Another returnee from last year’s list, the sea caves at Terrenea Beach on the former Marineland site are understandably popular. Easily accessible and fun to explore, they rival the Portuguese Bend Overlook as one of the Palos Verdes Peninsula’s most popular hikes. (Originally published: 2010; #5 on the 2018 reader’s choice list)
#8) “M” Trail
The most popular post on the site in 2018 dropped seven spots this year but still proved to be a favorite among readers. Many hikers drive by it on the way to Palm Springs or Idyllwild and it’s hard to not want to climb up to the “M” and enjoy the views. (Originally published: 2011; #1 on the 2018 reader’s choice list)
#7) Deep Creek Hot Springs via Bradford Ridge Path
This adventurous hike in the northwestern San Bernardino National Forest, where mountains meet desert, moved up several spots from last year. It is popular among hikers who don’t want to navigate the dirt roads necessary for the Bowen Ranch route or the hiking distance required for the P.C.T. option. As with Bowen, however, don’t forget about the steep climb out of the canyon on the return. (Originally published: 2011; #11 on the 2018 reader’s choice list)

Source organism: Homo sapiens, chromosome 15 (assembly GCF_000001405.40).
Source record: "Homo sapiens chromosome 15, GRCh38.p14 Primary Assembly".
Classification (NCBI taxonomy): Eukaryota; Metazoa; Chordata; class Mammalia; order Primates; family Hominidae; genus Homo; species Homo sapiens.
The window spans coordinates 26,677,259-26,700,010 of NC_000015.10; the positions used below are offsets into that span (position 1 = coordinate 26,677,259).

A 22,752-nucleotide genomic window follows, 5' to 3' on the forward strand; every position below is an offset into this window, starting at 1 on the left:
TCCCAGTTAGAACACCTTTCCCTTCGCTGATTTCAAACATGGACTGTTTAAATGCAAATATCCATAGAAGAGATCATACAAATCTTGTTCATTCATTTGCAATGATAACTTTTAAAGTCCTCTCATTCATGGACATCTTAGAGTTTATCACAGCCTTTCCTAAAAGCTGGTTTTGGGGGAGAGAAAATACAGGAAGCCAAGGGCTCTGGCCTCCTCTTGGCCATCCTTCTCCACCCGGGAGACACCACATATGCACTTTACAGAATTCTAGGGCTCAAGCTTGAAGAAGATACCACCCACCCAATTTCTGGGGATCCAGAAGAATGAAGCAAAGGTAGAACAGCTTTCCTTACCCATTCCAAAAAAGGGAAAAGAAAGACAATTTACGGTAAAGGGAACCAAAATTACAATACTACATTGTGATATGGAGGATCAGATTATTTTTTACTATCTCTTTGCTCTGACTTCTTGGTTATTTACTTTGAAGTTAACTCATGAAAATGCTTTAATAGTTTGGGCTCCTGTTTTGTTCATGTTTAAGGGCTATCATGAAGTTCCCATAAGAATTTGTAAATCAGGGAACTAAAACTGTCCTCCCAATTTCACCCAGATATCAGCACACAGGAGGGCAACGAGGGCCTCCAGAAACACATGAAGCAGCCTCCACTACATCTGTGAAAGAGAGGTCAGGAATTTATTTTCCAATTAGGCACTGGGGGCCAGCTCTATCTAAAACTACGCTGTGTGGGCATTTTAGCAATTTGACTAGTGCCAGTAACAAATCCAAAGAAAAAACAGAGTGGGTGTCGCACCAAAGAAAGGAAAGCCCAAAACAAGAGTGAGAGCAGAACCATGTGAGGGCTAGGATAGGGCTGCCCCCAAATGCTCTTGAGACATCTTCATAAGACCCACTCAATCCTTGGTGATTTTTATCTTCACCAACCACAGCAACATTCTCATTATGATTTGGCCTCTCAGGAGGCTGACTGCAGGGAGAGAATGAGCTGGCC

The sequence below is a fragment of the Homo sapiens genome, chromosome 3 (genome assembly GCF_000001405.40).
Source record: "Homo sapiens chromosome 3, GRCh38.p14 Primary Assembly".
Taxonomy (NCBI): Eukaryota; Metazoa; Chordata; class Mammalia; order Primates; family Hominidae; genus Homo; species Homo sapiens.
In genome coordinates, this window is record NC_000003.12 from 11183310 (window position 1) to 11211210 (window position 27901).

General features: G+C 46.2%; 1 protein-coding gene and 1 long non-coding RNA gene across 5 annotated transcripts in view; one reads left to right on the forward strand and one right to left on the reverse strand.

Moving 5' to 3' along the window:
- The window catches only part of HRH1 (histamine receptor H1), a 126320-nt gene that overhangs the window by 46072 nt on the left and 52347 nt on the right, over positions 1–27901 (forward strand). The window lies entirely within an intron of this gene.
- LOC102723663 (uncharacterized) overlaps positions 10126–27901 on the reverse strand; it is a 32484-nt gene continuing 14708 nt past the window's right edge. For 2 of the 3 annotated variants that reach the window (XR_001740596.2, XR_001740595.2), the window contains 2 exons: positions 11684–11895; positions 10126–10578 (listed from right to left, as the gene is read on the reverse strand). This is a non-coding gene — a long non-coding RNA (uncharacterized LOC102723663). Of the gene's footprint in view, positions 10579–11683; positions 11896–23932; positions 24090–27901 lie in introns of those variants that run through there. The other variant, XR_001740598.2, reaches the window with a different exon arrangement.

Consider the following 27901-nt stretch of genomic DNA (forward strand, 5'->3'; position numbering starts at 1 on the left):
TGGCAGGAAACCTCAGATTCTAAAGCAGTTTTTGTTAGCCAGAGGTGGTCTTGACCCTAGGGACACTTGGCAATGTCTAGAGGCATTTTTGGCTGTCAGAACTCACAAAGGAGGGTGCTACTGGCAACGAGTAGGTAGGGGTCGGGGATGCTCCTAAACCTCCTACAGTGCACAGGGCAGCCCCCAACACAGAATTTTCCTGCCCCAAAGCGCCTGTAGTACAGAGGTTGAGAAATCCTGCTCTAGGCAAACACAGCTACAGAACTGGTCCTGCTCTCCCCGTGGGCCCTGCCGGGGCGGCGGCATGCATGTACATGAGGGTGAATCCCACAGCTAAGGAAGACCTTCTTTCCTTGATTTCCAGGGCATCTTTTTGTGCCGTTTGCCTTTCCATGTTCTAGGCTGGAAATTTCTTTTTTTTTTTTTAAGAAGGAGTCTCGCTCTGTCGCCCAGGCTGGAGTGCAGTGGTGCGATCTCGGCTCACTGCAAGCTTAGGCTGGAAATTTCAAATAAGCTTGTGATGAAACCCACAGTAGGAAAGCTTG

#6) Potato Mountain
Last year’s runner up didn’t do as well this year, but Potato Mountain is still a big draw for Inland Empire and San Gabriel Valley hikers. Though it’s views aren’t a substitute for those of the higher peaks of the eastern San Gabriels. (Originally published: 2012; updated 2017; #2 on the 2018 reader’s choice list)
This short but enjoyable hike made another strong appearance on this year’s list. In addition to visiting the distinctive boulder that gives Eagle Rock its name, this trail features panoramic views of downtown Los Angeles. Its convenient location makes it understandably popular and it’s easy enough that it can be done even on hot summer days. (Originally published: 2016; #7 on the 2018 reader’s choice list)